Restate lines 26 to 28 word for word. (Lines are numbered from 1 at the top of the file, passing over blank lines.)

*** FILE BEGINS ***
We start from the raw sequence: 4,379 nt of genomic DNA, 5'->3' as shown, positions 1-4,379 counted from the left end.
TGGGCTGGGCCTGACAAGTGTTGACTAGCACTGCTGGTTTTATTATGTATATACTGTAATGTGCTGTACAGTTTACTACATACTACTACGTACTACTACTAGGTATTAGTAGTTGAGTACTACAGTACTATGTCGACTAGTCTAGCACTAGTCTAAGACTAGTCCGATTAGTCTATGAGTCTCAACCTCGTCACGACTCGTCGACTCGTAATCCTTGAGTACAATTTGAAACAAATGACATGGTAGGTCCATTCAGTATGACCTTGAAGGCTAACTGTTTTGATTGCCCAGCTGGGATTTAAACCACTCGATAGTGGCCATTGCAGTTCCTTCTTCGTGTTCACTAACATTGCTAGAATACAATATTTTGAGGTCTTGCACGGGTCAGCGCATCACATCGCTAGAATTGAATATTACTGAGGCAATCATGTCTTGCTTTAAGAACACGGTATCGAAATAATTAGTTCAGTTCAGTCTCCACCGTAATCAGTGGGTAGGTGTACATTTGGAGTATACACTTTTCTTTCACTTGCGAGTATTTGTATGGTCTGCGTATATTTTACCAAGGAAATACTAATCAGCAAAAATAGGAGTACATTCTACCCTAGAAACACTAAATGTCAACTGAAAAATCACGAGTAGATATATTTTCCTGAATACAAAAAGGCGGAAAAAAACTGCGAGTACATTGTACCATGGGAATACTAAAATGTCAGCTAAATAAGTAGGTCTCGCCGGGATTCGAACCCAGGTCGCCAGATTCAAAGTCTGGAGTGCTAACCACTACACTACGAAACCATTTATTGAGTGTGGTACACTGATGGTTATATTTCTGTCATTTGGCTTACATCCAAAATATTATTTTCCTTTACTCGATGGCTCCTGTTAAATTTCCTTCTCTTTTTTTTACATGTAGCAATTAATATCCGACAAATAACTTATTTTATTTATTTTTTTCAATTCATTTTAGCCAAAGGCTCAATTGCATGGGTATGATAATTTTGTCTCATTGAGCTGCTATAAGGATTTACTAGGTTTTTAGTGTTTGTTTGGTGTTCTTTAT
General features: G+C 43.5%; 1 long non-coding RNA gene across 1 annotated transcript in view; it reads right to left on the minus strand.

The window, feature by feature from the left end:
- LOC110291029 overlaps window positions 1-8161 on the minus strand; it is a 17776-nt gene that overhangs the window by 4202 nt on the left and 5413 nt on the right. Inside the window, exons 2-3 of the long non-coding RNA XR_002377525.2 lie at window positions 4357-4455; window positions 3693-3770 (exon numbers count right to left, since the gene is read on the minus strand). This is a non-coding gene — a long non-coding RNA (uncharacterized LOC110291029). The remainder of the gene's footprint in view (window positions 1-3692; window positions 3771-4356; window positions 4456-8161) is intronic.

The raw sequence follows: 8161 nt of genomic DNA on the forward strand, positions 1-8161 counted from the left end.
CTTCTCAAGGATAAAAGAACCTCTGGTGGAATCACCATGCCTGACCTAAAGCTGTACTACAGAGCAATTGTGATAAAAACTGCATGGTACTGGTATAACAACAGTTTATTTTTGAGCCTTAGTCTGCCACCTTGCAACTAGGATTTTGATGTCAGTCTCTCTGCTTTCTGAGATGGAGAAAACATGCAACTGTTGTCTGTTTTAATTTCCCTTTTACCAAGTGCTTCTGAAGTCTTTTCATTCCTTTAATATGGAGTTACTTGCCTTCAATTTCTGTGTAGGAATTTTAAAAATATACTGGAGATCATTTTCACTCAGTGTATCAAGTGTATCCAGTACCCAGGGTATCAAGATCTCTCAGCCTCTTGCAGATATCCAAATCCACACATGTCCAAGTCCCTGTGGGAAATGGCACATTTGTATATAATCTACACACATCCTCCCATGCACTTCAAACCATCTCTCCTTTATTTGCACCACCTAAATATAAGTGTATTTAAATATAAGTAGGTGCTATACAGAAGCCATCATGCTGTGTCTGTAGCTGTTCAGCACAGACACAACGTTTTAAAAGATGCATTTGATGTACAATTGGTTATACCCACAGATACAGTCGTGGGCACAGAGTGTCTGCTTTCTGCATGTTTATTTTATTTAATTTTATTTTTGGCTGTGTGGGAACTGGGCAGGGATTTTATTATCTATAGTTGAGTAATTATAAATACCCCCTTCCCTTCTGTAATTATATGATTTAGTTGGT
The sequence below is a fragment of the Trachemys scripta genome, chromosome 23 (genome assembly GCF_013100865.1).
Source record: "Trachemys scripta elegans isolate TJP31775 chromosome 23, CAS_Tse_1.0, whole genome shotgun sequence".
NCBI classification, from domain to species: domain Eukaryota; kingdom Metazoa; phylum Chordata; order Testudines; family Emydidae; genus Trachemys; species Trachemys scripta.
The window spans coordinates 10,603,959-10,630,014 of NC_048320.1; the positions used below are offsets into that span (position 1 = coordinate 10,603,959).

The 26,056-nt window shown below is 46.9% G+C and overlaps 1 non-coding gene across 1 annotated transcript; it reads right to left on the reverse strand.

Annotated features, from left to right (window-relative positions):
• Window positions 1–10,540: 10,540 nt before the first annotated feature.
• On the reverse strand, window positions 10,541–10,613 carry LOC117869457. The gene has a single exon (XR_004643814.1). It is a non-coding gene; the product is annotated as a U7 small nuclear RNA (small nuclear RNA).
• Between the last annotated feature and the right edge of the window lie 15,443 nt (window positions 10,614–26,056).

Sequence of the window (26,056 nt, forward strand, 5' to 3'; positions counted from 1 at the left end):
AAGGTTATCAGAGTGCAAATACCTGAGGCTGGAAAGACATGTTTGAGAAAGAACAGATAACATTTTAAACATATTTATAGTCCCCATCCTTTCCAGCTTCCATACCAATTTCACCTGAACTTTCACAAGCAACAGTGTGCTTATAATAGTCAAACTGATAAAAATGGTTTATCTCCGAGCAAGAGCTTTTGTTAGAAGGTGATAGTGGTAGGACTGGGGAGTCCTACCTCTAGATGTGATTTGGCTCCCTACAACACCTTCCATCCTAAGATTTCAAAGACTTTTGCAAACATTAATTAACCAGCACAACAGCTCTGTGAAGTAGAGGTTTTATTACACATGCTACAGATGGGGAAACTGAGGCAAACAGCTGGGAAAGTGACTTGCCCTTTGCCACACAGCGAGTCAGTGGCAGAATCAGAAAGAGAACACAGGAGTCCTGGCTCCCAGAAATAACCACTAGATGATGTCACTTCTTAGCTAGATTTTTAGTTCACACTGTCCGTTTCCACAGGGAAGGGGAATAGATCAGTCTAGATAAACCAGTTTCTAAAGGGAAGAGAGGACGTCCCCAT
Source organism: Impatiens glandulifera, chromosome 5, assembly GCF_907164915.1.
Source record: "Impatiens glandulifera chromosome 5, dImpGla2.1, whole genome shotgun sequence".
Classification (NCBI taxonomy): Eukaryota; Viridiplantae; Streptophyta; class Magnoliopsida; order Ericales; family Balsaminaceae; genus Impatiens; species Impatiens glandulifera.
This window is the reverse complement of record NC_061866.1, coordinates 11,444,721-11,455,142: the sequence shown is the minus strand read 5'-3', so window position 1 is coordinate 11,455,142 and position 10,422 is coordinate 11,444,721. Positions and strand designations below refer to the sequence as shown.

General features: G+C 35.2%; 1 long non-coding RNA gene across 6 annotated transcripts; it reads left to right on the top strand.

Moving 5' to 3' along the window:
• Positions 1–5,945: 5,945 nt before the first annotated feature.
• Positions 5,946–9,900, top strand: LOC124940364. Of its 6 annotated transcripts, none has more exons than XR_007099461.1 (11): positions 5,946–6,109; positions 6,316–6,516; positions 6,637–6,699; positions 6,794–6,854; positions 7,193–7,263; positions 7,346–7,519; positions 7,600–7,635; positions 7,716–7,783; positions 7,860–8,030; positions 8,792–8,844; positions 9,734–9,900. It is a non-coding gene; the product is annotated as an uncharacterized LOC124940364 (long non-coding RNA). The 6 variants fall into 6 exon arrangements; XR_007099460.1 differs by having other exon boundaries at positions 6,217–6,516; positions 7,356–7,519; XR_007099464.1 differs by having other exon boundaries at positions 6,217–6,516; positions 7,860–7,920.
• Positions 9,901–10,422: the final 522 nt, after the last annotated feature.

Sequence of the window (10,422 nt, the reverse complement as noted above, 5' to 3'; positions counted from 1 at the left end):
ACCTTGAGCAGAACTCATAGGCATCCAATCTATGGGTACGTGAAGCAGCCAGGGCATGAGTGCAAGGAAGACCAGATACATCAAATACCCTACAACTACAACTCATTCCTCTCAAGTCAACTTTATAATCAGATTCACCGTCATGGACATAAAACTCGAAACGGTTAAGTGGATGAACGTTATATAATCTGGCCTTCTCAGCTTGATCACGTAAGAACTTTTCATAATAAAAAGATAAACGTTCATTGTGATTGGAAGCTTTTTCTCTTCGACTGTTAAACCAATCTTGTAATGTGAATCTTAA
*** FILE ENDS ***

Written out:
• Positions 5,946–9,900, top strand: LOC124940364. Of its 6 annotated transcripts, none has more exons than XR_007099461.1 (11): positions 5,946–6,109; positions 6,316–6,516; positions 6,637–6,699; positions 6,794–6,854; positions 7,193–7,263; positions 7,346–7,519; positions 7,600–7,635; positions 7,716–7,783; positions 7,860–8,030; positions 8,792–8,844; positions 9,734–9,900. It is a non-coding gene; the product is annotated as an uncharacterized LOC124940364 (long non-coding RNA). The 6 variants fall into 6 exon arrangements; XR_007099460.1 differs by having other exon boundaries at positions 6,217–6,516; positions 7,356–7,519; XR_007099464.1 differs by having other exon boundaries at positions 6,217–6,516; positions 7,860–7,920.
• Positions 9,901–10,422: the final 522 nt, after the last annotated feature.

Sequence of the window (10,422 nt, the reverse complement as noted above, 5' to 3'; positions counted from 1 at the left end):